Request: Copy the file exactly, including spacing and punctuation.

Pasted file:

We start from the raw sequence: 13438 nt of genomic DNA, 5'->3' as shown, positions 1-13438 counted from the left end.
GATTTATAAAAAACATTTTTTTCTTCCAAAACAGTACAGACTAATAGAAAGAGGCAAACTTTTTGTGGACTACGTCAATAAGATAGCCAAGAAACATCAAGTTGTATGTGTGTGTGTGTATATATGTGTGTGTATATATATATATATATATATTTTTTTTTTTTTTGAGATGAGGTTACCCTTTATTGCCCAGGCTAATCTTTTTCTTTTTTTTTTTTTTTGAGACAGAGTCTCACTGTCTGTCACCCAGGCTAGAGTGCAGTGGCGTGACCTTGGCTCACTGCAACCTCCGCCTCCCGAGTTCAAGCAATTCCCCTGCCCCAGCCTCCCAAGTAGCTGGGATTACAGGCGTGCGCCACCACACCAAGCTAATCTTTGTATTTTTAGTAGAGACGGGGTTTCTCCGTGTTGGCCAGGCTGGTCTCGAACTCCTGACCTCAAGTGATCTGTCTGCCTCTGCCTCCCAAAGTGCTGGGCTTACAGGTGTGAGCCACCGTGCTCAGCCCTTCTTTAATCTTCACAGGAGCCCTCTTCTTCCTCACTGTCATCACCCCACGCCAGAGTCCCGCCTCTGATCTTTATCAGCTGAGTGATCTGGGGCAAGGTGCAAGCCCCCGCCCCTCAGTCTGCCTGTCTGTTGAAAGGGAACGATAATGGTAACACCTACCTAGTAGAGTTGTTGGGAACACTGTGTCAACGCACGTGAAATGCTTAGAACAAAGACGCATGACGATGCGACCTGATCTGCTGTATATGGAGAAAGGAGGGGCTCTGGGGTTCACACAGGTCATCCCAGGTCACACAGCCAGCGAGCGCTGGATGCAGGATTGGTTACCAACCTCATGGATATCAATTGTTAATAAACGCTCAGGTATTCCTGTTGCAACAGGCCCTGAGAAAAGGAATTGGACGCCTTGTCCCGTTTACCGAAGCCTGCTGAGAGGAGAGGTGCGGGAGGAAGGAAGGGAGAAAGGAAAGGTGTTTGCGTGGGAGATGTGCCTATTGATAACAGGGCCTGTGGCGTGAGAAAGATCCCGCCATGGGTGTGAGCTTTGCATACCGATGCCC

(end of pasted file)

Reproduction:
We start from the raw sequence: 13438 nt of genomic DNA, 5'->3' as shown, positions 1-13438 counted from the left end.
GATTTATAAAAAACATTTTTTTCTTCCAAAACAGTACAGACTAATAGAAAGAGGCAAACTTTTTGTGGACTACGTCAATAAGATAGCCAAGAAACATCAAGTTGTATGTGTGTGTGTGTATATATGTGTGTGTATATATATATATATATATATTTTTTTTTTTTTTGAGATGAGGTTACCCTTTATTGCCCAGGCTAATCTTTTTCTTTTTTTTTTTTTTTGAGACAGAGTCTCACTGTCTGTCACCCAGGCTAGAGTGCAGTGGCGTGACCTTGGCTCACTGCAACCTCCGCCTCCCGAGTTCAAGCAATTCCCCTGCCCCAGCCTCCCAAGTAGCTGGGATTACAGGCGTGCGCCACCACACCAAGCTAATCTTTGTATTTTTAGTAGAGACGGGGTTTCTCCGTGTTGGCCAGGCTGGTCTCGAACTCCTGACCTCAAGTGATCTGTCTGCCTCTGCCTCCCAAAGTGCTGGGCTTACAGGTGTGAGCCACCGTGCTCAGCCCTTCTTTAATCTTCACAGGAGCCCTCTTCTTCCTCACTGTCATCACCCCACGCCAGAGTCCCGCCTCTGATCTTTATCAGCTGAGTGATCTGGGGCAAGGTGCAAGCCCCCGCCCCTCAGTCTGCCTGTCTGTTGAAAGGGAACGATAATGGTAACACCTACCTAGTAGAGTTGTTGGGAACACTGTGTCAACGCACGTGAAATGCTTAGAACAAAGACGCATGACGATGCGACCTGATCTGCTGTATATGGAGAAAGGAGGGGCTCTGGGGTTCACACAGGTCATCCCAGGTCACACAGCCAGCGAGCGCTGGATGCAGGATTGGTTACCAACCTCATGGATATCAATTGTTAATAAACGCTCAGGTATTCCTGTTGCAACAGGCCCTGAGAAAAGGAATTGGACGCCTTGTCCCGTTTACCGAAGCCTGCTGAGAGGAGAGGTGCGGGAGGAAGGAAGGGAGAAAGGAAAGGTGTTTGCGTGGGAGATGTGCCTATTGATAACAGGGCCTGTGGCGTGAGAAAGATCCCGCCATGGGTGTGAGCTTTGCATACCGATGCCC